The goal of saving for retirement is to supplement the income you'll receive from government pension plans (like the Régie des rentes du Québec and the Canada Pension Plan) and private pension plans (former employers) to maintain your lifestyle after retirement.
As we saw in the previous article, deciding how much to withdraw from your savings each year is a big decision. The method you choose for withdrawing your additional annual income will also play a key role in determining whether your savings are likely to last.
This likelihood depends on three factors: First, the composition of your savings portfolio: the higher the weighting of shares, the higher the potential returns—and the higher the risk. Second, market fluctuations outside of your control: if markets are doing well during your withdrawal phase, your savings are more likely to go the distance. Lastly, how will you calculate your additional annual income: do you want to adjust amounts by 100% of inflation, 50% or not at all? If you opt to fully adjust your withdrawal rate for inflation, your buying power will remain the same, while the other two options will lead to a decrease in buying power over time. In other words, if you want to withdraw an initial amount of $60,000 and you choose to fully adjust for inflation, how likely are your savings to last for the next 25 years or more?
We're going to address this last question here, by assessing the impact of adjusting for inflation on the likelihood of savings lasting throughout retirement. Let's take Ms. Ling as an example. She plans to retire in two years and has had a great career in communications as a self-employed worker. She's decided on a 25-year withdrawal phase and wants to withdraw an initial amount of $72,000 after tax as her additional annual income. By retirement, she expects to have saved about $1,117,000, invested as follows:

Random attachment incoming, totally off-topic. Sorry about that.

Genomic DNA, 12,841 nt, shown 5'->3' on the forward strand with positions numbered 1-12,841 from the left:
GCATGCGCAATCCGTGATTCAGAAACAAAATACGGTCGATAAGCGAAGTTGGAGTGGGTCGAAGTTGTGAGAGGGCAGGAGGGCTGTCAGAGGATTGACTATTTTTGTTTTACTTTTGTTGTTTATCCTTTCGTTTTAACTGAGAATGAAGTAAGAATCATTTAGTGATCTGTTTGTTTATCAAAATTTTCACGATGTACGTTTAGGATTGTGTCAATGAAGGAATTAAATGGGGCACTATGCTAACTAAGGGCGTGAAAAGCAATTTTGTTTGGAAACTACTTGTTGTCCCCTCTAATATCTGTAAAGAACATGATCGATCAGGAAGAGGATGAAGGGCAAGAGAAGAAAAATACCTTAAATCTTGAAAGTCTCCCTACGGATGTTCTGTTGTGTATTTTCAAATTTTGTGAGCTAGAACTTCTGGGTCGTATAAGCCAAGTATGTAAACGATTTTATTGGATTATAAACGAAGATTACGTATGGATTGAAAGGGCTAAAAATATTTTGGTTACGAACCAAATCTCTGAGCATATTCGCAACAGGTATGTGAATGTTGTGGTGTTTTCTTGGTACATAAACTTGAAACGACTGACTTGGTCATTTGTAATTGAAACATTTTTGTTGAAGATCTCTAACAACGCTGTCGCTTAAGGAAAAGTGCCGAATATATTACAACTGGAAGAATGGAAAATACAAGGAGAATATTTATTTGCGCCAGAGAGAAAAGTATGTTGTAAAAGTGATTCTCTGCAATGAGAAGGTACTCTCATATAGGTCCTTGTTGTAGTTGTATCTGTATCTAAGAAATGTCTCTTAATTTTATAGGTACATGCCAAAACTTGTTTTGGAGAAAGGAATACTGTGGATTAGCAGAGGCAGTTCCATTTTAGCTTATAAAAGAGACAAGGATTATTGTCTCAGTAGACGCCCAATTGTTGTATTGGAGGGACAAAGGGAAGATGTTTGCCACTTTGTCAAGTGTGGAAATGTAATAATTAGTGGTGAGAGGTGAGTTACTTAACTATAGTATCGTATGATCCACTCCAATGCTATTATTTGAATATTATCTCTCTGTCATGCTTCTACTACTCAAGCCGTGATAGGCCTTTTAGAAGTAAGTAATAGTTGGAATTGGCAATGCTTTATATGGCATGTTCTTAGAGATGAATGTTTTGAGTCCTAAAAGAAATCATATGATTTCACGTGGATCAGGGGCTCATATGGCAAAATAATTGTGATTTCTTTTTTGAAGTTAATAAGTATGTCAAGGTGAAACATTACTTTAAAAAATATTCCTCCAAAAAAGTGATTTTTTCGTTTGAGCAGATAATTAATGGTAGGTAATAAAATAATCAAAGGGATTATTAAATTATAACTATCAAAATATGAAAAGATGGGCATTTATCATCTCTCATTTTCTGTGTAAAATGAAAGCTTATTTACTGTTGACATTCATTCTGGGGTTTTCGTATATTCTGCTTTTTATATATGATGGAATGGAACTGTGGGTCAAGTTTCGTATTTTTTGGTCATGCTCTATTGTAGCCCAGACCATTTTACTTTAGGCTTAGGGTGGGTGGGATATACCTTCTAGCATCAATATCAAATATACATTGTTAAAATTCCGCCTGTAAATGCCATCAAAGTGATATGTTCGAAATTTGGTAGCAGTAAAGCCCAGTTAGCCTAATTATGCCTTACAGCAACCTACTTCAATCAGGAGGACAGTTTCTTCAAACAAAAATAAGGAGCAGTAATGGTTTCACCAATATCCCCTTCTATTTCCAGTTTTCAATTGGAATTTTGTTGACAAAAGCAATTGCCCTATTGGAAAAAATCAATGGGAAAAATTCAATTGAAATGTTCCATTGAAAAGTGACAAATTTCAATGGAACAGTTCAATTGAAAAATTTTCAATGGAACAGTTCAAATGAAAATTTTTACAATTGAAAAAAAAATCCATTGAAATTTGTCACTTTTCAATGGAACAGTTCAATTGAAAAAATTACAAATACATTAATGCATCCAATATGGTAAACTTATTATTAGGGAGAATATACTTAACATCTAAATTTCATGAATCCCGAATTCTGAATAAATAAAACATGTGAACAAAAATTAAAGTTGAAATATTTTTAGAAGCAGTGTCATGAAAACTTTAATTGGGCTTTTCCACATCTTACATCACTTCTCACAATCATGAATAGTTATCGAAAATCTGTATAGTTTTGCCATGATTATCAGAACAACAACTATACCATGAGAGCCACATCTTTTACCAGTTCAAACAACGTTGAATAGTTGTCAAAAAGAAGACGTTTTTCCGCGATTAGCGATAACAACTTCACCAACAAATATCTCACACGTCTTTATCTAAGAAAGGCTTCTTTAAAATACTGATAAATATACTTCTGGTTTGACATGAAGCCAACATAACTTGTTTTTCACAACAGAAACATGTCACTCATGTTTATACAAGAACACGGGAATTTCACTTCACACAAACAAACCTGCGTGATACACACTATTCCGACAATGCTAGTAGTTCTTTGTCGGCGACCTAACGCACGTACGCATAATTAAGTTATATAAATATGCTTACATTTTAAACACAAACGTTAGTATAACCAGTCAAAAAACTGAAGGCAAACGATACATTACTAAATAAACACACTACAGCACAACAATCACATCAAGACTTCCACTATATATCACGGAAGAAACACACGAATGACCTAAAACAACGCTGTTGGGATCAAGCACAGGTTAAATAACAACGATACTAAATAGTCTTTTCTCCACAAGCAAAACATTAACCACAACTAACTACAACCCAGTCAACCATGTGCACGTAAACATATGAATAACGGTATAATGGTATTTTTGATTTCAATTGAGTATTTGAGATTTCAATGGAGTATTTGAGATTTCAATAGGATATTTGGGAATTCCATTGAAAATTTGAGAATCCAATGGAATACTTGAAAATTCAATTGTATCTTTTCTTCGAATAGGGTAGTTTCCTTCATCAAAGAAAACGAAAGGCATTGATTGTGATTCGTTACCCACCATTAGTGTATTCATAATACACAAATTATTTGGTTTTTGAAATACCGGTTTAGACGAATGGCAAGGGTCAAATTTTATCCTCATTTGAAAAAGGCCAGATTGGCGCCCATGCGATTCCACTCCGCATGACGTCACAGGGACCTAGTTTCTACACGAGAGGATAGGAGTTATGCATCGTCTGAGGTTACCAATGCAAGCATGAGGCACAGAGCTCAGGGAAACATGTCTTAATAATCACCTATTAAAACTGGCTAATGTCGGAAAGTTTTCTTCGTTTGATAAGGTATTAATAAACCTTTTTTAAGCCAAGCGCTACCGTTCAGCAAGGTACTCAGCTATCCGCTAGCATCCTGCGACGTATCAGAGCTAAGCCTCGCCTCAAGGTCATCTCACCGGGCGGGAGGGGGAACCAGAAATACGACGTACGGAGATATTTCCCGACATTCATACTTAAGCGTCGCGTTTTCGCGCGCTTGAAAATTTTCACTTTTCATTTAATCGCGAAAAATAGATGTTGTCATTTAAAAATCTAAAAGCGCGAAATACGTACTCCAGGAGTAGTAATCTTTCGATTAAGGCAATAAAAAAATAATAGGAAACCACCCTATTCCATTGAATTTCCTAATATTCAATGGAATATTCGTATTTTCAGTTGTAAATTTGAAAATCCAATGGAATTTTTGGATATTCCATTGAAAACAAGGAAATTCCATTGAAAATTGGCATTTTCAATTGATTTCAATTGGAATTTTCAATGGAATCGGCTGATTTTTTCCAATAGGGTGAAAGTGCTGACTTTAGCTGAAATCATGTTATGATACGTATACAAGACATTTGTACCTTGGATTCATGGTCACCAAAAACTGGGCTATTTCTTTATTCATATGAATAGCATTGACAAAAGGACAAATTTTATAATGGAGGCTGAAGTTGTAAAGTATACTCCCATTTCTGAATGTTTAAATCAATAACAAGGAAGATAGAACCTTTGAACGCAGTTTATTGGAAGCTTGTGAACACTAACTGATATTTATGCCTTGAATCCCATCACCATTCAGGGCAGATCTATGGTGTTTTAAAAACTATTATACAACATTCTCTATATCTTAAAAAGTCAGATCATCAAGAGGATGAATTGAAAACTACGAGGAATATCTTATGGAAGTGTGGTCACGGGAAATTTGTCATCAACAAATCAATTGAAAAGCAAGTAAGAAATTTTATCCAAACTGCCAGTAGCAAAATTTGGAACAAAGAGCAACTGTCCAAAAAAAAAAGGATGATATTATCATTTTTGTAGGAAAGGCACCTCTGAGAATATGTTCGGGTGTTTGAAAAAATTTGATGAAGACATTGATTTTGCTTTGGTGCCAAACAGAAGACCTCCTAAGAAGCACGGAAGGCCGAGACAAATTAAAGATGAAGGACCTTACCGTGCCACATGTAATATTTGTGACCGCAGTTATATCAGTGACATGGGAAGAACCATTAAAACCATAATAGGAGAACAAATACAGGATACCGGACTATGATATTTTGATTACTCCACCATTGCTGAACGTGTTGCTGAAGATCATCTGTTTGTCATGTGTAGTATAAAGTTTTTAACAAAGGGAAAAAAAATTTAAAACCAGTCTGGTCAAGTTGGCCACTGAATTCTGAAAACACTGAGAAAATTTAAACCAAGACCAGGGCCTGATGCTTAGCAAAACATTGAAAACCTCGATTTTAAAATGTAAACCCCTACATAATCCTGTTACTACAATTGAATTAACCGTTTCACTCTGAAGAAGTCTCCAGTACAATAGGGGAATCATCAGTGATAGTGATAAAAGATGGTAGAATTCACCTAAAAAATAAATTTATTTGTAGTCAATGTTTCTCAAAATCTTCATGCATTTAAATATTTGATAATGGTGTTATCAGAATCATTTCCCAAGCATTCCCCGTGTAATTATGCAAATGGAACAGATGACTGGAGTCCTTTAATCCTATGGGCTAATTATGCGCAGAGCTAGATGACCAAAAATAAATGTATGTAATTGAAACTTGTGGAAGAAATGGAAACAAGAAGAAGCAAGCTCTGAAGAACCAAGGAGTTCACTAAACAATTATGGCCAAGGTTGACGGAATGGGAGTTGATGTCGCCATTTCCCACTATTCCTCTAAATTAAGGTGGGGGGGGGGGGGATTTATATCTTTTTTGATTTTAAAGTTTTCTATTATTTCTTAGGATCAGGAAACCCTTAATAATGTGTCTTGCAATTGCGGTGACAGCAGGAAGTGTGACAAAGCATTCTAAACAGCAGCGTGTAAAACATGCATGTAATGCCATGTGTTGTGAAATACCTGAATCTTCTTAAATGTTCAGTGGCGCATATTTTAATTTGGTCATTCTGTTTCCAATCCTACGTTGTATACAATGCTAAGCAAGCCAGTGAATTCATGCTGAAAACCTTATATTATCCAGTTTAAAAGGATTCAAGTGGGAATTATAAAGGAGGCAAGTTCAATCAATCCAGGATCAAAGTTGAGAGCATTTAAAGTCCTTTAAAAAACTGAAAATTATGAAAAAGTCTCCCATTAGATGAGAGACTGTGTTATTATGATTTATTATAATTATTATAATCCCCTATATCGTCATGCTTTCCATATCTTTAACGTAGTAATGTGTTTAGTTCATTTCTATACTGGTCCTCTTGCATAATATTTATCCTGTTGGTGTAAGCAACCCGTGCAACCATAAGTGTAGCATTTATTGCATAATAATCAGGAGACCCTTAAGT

The overall allocation of Ms. Ling's portfolio is as follows (assuming it doesn't change):
To simplify , let's assume that the RRSP and LIRA are composed of fixed-income securities (like government bonds), the TFSA is exclusively composed of shares, and the non-registered accounts are split between GICs and shares. We'll also assume that Ms. Ling will withdraw her savings in this order: funds from the non-registered accounts first, then her TFSA, then her RRSP and LIRA.
The following graph shows changes to additional annual income based on the degree of adjustment for inflation. When withdrawals are fully adjusted for inflation (maintaining buying power), the withdrawal rate increases from $72,000 to almost $110,000 over 25 years, which is a major shortfall to make up through savings.
The graph shows how the adjustment for inflation impacts the likelihood of Ms. Ling's savings lasting 25 years at the withdrawal rate she wants:
When the rate is fully adjusted, there is less than half a chance of her savings lasting. This likelihood increases to about 57% if Ms. Ling keeps her withdrawal rate the same. Adjusting her withdrawals by 50% leaves her with a 53% chance of success.